I’m no stranger to the thrill of multi-pitch climbing, but I was in for a treat of a different kind when my buddy Ryan proposed a recent climbing outing.
“How’s your Sunday?” he asked, shortly before offering a range of intriguing choices.
Of these choices, the dulcet call of a long, old-school trad route got the better of me. “Multi!” was my exuberant reply. Mt Tibrogargan, one of the most famous (or perhaps infamous) peaks of the Glasshouse Mountains would be our venue.
Up to this point, my experience with trad climbing has been limited to say the least. I had followed the lead on a mere handful of single pitches, most of which had very few pieces for me to retrieve. This was to be my first ‘proper’ trad experience.
My enthusiasm bubbled, overflowed.
“I’m so excited I could throw up,” I mumbled, staring up at an imposing wall of rhyolite.
I was soon given a true lesson on route finding and how critical it is. Without a line of bolts to follow, one can easily find themselves off course, particularly on a face as vague as the Desperation Wall. Even following Ryan, it wasn’t always obvious which path he took, especially in sections where he was completely out of my sight and where the run outs were massive. I still don’t know if we were actually on the right path for The Whiteman, the chosen route of the morning… but we made it work!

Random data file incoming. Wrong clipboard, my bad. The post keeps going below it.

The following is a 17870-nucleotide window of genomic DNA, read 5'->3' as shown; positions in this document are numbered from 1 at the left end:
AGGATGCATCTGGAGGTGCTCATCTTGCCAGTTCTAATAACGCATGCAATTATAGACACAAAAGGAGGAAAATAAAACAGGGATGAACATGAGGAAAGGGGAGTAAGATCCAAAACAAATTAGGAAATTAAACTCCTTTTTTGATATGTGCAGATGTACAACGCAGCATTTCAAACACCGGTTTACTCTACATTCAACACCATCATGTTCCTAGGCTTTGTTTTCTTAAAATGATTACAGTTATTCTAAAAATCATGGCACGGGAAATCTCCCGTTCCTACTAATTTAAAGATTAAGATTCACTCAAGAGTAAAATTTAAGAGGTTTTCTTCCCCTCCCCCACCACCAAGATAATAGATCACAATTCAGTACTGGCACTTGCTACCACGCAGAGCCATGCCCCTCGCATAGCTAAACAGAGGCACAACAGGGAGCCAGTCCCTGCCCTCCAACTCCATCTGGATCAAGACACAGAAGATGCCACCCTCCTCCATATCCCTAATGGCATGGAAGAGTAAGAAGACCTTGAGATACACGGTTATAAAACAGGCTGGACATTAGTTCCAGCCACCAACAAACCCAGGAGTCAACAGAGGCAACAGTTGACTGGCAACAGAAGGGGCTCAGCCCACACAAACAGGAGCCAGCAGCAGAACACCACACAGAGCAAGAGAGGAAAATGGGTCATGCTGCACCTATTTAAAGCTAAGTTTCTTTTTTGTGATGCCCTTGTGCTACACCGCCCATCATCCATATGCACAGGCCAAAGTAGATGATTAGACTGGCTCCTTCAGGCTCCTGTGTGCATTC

Now this sort of ambiguity can create a few different scenarios… It either makes the experience a bit more fun and spicy on a lower grade climb, or alternatively scary as fuck! I experienced the latter on at least two clearly defined occasions… but as Sir Edmund Hillary once said, a climb is not really worthwhile unless you have been scared out of your wits at least twice!
Somehow I mustered my strength and pushed through moments of simmering panic. On trembling legs and pumped-out forearms, I made the moves without injury or disgrace. Eventually correcting my course, I retrieved the next piece of gear from the safety of a comfortable jug with whoops of delight.
It was during one of these moments of duress, crimping precariously and quaking in my harness, that I experienced a sudden realisation. My mind opened up like a flower at the true potential that trad represents.
You can go anywhere!
I looked out upon the vastness of the mountain with new eyes. Endless possibilities revealed themselves to me. My mind then cast itself to other places I had been, to routes previously considered unclimbable to my eye. Now, they seemed within reach.
I suddenly realised that adventure climbing could involve creating your very own routes. Free from the shackles of bolted lines, the options are limitless.
Traditional climbing… Choose your own adventure!!